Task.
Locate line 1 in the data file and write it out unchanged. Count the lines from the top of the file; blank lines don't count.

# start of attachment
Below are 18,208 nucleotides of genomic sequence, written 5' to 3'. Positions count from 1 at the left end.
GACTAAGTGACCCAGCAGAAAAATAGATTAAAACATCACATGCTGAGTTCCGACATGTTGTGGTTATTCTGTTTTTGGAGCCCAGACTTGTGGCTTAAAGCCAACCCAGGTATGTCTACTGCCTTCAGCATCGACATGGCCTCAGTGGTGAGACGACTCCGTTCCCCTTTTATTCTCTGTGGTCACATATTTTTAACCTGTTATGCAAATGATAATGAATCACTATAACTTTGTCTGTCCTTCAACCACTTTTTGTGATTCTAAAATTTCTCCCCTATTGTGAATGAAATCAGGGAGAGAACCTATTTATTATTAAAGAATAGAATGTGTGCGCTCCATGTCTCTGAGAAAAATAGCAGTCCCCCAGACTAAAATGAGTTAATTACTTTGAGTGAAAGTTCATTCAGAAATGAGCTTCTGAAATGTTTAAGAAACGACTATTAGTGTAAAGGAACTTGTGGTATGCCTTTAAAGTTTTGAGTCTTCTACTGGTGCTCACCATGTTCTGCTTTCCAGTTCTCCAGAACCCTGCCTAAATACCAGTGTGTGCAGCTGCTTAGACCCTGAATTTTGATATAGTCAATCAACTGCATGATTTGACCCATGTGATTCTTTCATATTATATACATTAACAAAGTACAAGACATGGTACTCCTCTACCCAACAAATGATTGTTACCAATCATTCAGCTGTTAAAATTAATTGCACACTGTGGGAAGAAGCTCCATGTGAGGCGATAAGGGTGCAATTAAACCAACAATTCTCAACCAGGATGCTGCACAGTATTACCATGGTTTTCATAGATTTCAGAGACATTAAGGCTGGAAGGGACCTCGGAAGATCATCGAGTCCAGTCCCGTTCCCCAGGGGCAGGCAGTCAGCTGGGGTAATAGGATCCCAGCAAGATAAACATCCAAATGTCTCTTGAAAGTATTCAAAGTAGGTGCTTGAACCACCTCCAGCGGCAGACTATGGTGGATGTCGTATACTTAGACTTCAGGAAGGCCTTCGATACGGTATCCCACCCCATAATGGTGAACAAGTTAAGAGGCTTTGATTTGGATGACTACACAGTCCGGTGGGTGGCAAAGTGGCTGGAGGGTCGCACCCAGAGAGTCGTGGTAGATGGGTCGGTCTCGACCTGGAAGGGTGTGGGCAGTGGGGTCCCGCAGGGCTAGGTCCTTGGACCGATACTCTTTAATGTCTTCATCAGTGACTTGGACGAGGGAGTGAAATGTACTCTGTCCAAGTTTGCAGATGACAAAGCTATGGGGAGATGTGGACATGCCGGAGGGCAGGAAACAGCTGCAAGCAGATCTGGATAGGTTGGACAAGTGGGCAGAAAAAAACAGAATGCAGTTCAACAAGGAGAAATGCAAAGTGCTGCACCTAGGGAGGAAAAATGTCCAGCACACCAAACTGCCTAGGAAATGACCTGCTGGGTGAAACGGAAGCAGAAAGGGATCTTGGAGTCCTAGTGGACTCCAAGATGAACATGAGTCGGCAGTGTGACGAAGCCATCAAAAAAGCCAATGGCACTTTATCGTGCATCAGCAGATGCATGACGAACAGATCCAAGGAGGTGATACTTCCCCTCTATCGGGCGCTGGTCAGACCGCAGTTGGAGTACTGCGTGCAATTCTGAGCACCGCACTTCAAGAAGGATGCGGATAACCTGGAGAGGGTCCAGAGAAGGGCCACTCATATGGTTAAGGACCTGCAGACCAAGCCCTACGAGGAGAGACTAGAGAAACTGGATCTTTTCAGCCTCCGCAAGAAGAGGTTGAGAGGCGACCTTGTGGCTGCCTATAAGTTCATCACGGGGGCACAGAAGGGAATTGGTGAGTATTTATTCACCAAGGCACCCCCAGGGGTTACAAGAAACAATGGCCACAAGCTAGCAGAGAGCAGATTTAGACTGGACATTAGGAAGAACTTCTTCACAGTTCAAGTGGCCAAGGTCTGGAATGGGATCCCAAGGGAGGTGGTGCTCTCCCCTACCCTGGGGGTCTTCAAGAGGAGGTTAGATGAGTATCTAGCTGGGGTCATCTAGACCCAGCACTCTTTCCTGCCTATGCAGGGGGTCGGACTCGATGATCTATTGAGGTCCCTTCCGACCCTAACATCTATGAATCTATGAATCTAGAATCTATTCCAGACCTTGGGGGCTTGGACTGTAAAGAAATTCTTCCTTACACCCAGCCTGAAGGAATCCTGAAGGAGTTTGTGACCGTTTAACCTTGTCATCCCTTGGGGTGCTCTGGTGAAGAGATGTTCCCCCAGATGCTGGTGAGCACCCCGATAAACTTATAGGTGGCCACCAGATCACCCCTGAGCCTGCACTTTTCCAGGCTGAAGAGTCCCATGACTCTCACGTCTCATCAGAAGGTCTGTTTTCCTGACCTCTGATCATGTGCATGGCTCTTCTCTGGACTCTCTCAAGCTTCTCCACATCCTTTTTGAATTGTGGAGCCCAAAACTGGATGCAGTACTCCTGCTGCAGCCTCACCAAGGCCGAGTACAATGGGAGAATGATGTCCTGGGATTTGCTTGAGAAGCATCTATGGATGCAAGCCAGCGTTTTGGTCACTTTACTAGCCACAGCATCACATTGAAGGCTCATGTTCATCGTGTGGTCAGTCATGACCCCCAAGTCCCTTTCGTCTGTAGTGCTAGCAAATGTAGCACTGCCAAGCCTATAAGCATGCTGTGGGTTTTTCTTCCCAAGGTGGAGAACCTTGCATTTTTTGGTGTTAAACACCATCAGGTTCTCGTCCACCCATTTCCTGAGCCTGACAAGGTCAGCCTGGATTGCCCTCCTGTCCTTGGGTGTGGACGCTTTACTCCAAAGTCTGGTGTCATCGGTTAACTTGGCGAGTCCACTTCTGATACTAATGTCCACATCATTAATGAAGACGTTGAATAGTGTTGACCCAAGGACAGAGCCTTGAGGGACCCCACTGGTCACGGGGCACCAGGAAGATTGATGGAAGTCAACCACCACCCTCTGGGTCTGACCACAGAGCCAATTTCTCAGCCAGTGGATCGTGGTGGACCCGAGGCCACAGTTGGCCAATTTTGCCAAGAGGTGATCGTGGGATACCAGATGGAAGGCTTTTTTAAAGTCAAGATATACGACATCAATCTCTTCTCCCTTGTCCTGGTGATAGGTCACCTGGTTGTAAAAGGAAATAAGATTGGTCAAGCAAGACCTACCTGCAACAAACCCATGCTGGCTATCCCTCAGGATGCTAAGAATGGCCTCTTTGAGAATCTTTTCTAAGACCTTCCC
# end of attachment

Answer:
Below are 18,208 nucleotides of genomic sequence, written 5' to 3'. Positions count from 1 at the left end.